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If P(A) = 0.65, P(B)=0.80, then $P(A \cap B)$ lies in the interval.
(A). [0.30, 0.80]
(B). [0.35, 0.75]
(C). [0.4, 0.70]
(D). [0.45, 0.65]

seo-qna
Last updated date: 20th Jun 2024
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Answer
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Hint: When probabilities of events are given then we try to solve the question by formulas. Also, we have to tell the interval so we’ll try to analyse the minimum and maximum value of the probability. While solving the probability we should remember that $P(A \cup B) = 1$.

Complete step-by-step answer:
Here we have given probability if an event A is 0.65 and event B is 0.80. And we have asked the probability of intersection of both the sets. Since we need to tell the interval, we’ll see what would be the minimum value and what would be the maximum value of the intersection of both the events.
We know that, $P(A \cap B) \leqslant \min \{ P(A),P(B)\} $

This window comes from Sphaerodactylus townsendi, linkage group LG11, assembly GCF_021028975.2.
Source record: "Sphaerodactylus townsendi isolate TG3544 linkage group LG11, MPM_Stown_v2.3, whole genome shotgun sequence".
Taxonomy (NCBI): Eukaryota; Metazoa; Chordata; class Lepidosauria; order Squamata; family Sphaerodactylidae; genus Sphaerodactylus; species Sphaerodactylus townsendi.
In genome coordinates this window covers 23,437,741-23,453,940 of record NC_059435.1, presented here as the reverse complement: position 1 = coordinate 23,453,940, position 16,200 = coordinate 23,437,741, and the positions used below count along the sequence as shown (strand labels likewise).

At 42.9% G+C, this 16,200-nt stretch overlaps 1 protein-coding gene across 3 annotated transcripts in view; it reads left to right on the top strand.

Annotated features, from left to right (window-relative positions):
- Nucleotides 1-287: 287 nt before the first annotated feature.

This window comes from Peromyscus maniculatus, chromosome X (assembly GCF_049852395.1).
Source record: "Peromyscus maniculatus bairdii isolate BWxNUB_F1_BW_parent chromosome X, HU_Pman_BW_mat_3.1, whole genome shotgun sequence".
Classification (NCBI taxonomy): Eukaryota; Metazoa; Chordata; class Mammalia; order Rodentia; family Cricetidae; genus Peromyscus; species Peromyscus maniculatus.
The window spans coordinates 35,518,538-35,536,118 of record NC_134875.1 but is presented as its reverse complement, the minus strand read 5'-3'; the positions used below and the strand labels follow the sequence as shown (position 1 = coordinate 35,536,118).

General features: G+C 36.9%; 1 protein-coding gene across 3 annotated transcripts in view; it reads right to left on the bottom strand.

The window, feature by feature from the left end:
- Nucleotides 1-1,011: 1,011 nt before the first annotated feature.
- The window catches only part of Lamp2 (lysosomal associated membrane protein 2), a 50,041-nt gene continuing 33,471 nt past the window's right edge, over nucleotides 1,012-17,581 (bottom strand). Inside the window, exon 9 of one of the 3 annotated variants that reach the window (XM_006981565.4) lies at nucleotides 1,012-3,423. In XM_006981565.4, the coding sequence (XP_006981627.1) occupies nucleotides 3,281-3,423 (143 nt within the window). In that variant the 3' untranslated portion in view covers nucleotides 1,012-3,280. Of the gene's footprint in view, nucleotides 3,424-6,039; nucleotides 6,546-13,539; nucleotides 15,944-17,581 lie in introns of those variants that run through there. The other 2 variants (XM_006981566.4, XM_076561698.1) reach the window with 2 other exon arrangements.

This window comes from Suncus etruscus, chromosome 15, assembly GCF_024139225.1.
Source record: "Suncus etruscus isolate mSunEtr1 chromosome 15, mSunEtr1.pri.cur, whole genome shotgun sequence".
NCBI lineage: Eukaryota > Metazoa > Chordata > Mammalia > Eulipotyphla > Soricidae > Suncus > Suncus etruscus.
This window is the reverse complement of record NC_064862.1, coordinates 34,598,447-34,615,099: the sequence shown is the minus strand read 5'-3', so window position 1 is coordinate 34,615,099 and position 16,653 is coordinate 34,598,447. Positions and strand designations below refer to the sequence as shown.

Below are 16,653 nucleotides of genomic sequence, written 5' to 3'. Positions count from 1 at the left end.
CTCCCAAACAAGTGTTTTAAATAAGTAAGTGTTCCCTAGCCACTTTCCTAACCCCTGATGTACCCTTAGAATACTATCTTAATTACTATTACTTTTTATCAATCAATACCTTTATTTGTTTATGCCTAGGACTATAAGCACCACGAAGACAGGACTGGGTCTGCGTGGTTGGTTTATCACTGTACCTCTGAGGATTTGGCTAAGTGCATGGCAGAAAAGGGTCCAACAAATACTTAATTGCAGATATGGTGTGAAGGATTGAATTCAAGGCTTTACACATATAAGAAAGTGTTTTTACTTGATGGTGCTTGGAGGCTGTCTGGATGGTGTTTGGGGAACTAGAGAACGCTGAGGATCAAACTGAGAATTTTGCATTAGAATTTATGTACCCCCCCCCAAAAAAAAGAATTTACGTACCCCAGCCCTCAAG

On putting the values in above formula, we get,
$
  P(A \cap B) \leqslant \min \{ P(A),P(B)\} \\
   \Rightarrow P(A \cap B) \leqslant \min \{ 0.65,0.80\} \\
   \Rightarrow P(A \cap B) \leqslant 0.65 \\
$
From this we have got our upper bound that is the maximum value of probability of intersection of events.
For the lower bound or minimum value, we’ll use,
$P(A \cap B) = P(A) + P(B) - P(A \cup B)$
Also, we need to find the minimum value of $P(A \cap B)$. For $P(A \cap B)$ to be minimum $P(A \cup B)$ has to be maximum and we know the maximum value of any probability is 1. Now, on putting all the values we get,
$
  P(A \cap B) = P(A) + P(B) - P(A \cup B) \\
   \Rightarrow P(A \cap B) \geqslant 0.65 + 0.80 - 1 \\
   \Rightarrow P(A \cap B) \geqslant 1.45 + - 1 \\
   \Rightarrow P(A \cap B) \geqslant 0.45 \\
$
From this we have got our minimum value of $P(A \cap B)$.
So, $0.45 \leqslant P(A \cap B) \leqslant 0.65$ which can also be expressed as [0.45, 0.65]
Hence, Option (D) is the correct option.

Note: Probability is the core phenomena of predictive analysis. It has several variations. For example, in this question Instead of 2 sets they can also give n number of sets. In such questions we need to generalise the basic formula of probability for n events. For example, $P\left( {\bigcup\limits_{i = 1}^n {{X_i}} } \right) = 1$.